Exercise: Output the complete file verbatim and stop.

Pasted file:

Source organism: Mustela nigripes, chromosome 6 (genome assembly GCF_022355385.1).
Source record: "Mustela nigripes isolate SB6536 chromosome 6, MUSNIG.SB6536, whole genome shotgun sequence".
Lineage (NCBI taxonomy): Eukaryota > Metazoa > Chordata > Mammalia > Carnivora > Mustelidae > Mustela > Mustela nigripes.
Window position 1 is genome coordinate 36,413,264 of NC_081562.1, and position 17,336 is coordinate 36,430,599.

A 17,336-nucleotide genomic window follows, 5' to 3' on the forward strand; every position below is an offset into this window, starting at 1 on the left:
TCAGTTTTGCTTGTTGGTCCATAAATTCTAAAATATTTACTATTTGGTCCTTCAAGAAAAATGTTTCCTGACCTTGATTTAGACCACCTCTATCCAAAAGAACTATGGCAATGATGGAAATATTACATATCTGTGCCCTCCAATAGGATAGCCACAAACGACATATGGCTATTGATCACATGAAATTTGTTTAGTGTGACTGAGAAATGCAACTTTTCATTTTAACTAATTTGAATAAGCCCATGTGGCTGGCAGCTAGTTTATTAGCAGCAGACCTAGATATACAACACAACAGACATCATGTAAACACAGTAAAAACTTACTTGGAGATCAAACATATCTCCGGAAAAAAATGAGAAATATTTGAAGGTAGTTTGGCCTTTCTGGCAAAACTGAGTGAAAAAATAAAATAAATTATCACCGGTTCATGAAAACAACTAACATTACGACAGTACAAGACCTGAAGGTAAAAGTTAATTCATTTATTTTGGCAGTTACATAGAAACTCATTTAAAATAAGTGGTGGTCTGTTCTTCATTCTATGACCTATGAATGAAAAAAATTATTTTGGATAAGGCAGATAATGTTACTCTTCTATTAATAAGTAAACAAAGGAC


Source organism: Mustela nigripes, chromosome 6 (genome assembly GCF_022355385.1).
Source record: "Mustela nigripes isolate SB6536 chromosome 6, MUSNIG.SB6536, whole genome shotgun sequence".
Lineage (NCBI taxonomy): Eukaryota > Metazoa > Chordata > Mammalia > Carnivora > Mustelidae > Mustela > Mustela nigripes.
Window position 1 is genome coordinate 36,413,264 of NC_081562.1, and position 17,336 is coordinate 36,430,599.

A 17,336-nucleotide genomic window follows, 5' to 3' on the forward strand; every position below is an offset into this window, starting at 1 on the left:
TCAGTTTTGCTTGTTGGTCCATAAATTCTAAAATATTTACTATTTGGTCCTTCAAGAAAAATGTTTCCTGACCTTGATTTAGACCACCTCTATCCAAAAGAACTATGGCAATGATGGAAATATTACATATCTGTGCCCTCCAATAGGATAGCCACAAACGACATATGGCTATTGATCACATGAAATTTGTTTAGTGTGACTGAGAAATGCAACTTTTCATTTTAACTAATTTGAATAAGCCCATGTGGCTGGCAGCTAGTTTATTAGCAGCAGACCTAGATATACAACACAACAGACATCATGTAAACACAGTAAAAACTTACTTGGAGATCAAACATATCTCCGGAAAAAAATGAGAAATATTTGAAGGTAGTTTGGCCTTTCTGGCAAAACTGAGTGAAAAAATAAAATAAATTATCACCGGTTCATGAAAACAACTAACATTACGACAGTACAAGACCTGAAGGTAAAAGTTAATTCATTTATTTTGGCAGTTACATAGAAACTCATTTAAAATAAGTGGTGGTCTGTTCTTCATTCTATGACCTATGAATGAAAAAAATTATTTTGGATAAGGCAGATAATGTTACTCTTCTATTAATAAGTAAACAAAGGAC